07-14-18 Cassandra O’Leary

Saturday, July 26, 2014

Writing the Historical Romance Novel. No - Writing the Suspense Novel. Wait - Writing a Disabled Hero? Throw them all into one!

God bless the era of ebooks.

Just four years ago I pitched my deaf private investigator in 1700s Norway to an editor. She literally turned up her nose and said, “I have no idea how to sell that!” and walked away. One year later I pitched the same book to Gail Delaney, Editor in Chief of Desert Breeze Publishing, and she bugged me until I sent her the manuscript. Five contracts later, my “Discreet Gentleman of Discovery” is winning fans everywhere.

What was the difference? Shelf space. Or rather, virtual vs. actual shelf space.

Historical Romantic Suspense books cross three genres – so where would a bookstore put them? A digital first publisher (ebooks with print-on-demand copies) doesn't have to worry about that, freeing them up to accept cross-genre books with unusual characters or themes. In fact, the latest numbers from Amazon show that small presses sell the majority of ebooks on Amazon, probably because of this very freedom: http://authorearnings.com/july-2014-author-earnings-report/

There were three reasons I decided to write these hybrid stories:

1. I write historical romance. It’s what I love to read, so it’s what I love to write.
2. I write Norwegians. It’s time for sexy heroes who don’twear kilts.

But why a deaf man? And why suspense?

3. I read an article which stated that “women love a man who looks at them like they are the only person in the room.” So I thought, who does that? A deaf man would.

Having that decided, I needed to give him means for supporting himself. What sort of work could a deaf man do in the early 1700s? He can solve crimes. As he says: When people find out I’m deaf, they forget I’m in the room.

Next hurdle: Brander Hansen does not actually speak. He and the childhood cousin brought in to be his “ears” worked out a gesture language together. And of course, he can write what he wants to communicate. This required some creativity on my part, to let the reader know how the dialog was being delivered:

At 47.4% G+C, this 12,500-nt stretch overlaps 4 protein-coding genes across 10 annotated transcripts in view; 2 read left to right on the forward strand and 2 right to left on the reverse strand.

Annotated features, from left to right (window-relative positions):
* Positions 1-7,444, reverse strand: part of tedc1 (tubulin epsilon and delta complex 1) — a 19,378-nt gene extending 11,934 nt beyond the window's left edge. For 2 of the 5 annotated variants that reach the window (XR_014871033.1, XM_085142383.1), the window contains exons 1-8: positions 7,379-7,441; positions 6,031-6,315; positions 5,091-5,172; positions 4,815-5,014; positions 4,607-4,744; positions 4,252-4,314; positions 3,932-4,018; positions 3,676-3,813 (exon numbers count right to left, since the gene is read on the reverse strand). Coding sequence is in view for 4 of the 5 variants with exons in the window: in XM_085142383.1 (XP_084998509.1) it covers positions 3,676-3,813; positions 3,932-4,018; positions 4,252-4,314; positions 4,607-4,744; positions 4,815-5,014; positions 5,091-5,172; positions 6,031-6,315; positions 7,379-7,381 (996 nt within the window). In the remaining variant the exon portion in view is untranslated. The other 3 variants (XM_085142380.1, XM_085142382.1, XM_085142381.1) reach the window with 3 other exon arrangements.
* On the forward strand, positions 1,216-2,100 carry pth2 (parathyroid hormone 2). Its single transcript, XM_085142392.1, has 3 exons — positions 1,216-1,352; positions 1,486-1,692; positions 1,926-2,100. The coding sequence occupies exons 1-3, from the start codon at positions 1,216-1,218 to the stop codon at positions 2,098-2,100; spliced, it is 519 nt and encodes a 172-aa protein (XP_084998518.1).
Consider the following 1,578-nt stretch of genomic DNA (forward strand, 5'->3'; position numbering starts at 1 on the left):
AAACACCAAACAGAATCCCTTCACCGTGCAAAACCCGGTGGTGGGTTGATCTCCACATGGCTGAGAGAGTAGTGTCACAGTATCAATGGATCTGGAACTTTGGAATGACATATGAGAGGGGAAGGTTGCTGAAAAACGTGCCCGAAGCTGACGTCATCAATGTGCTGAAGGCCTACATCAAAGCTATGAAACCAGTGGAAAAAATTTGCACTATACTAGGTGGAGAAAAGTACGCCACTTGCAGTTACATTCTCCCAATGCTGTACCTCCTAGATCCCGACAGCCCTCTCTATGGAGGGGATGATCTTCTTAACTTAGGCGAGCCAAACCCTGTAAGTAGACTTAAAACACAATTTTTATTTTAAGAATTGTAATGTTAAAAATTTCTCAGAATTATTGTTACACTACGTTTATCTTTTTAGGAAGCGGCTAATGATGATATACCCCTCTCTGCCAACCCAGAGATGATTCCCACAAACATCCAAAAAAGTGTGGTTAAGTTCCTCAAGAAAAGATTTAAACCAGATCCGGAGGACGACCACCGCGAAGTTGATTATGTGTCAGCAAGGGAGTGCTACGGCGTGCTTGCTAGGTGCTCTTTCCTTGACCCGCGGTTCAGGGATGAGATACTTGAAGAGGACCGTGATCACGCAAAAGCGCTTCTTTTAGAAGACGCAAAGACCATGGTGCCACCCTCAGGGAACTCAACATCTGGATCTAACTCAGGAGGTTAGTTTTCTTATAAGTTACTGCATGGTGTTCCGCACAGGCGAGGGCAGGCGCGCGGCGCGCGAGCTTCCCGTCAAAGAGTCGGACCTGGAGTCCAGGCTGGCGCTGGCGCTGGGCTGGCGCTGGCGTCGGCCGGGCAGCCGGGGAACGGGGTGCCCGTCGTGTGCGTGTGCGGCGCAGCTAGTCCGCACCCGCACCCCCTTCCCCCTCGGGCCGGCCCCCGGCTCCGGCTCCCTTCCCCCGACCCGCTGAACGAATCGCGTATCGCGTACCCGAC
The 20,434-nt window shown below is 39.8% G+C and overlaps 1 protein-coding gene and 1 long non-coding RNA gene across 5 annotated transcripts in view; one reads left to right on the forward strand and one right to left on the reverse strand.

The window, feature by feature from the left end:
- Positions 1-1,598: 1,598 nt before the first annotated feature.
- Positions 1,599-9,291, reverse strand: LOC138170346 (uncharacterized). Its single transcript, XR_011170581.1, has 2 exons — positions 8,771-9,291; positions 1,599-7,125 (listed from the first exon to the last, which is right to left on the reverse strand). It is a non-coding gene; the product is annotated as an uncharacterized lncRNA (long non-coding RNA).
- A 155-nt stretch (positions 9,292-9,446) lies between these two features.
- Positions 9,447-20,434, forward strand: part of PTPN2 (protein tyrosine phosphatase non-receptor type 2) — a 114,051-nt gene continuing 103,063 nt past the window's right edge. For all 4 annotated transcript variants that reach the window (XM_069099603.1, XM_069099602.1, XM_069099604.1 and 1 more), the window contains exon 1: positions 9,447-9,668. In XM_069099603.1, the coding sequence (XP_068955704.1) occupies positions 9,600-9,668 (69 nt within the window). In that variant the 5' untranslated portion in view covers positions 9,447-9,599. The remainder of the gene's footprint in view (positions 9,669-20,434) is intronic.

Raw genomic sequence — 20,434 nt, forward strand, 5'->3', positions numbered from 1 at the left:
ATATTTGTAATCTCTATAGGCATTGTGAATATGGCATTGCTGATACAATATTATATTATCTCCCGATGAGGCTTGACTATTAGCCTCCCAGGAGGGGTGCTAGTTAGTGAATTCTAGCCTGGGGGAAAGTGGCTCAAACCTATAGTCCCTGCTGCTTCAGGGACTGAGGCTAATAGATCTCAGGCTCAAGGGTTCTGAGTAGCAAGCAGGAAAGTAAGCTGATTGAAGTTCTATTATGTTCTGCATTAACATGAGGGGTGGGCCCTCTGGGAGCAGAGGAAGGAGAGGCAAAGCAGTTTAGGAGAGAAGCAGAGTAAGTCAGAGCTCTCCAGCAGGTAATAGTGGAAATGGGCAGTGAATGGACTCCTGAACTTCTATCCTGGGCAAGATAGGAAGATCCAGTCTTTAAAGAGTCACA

“Was it spoken aloud?”
Was it written down?
Brander set the pencil down: Perhaps I used my hands.

Now came the fun part – deciding what the crimes should be. Murder is as old as humanity. Cain and Abel, anyone? Theft is good. I mean, to write about. Spying, kidnapping, stolen identities, serial killers; almost anything happening today could have happened then.

Of course, there were no fingerprints to go by. And limited medical knowledge. No quick phone calls to be made, and correspondence was only as swift as the next ship’s journey.

So my hero has to be very observant – a skill which is enhanced because he is never distracted by sound. And he has to be very clever to assemble the evidence, and know where to look next. Being a master at disguising his changeable looks comes in handy as well.

His most powerful tool, however, is the assumption that because he cannot hear and chooses not to speak, he is a “dummy.” So he stands off to the side and reads lips. Oh, the things one “hears.”

But Brander’s deafness is only one aspect of his character, and not the plot of any of the books. To write them, I had to figure out all of the same things any crime writer needs to know: who did it, what did they do, and why. And then, how will the evidence be discovered, by whom, and in what order. Of course, any good suspense story has a red herring or two tossed in, so those must be figured out as well.

Added in are the personal stakes involved to Brander and his wife Regin in every crime – what do they stand to lose?

Over the five books, Brander’s character deals with a sudden wife, issues with his estranged father and brothers, teen-aged foster sons, deadly deceptions perpetrated by his wife’s first husband, and international intrigue.

And did I mention, murder?


Sarah Raplee said...

I completely agree with you about the eBook revolution opening up authors' horizons. Readers have had limited choices because of the 'shelf space' problem. Now they have so many exciting new books available that don't follow the old 'rules.'

Great post!

Kris Tualla said...

Thanks so much!

Diana McCollum said...

Your book sounds very intriguing! I don't believe I've ever read a book with a deaf H or H. I agree with you and Sarah, this is an exciting time to be a writer.

Judith Ashley said...

Fascinating to see your thinking process along the way to writing and publishing Brander Hansen's stories. Readers are the beneficiaries of your creativity and perseverance.

Pippa Jay said...

Ebooks have given more niche genres and the books that cross multiple genres the chance to find readers...who are out there but never got the chance to find the books.
I wish I had the smarts to write murder mysteries! :)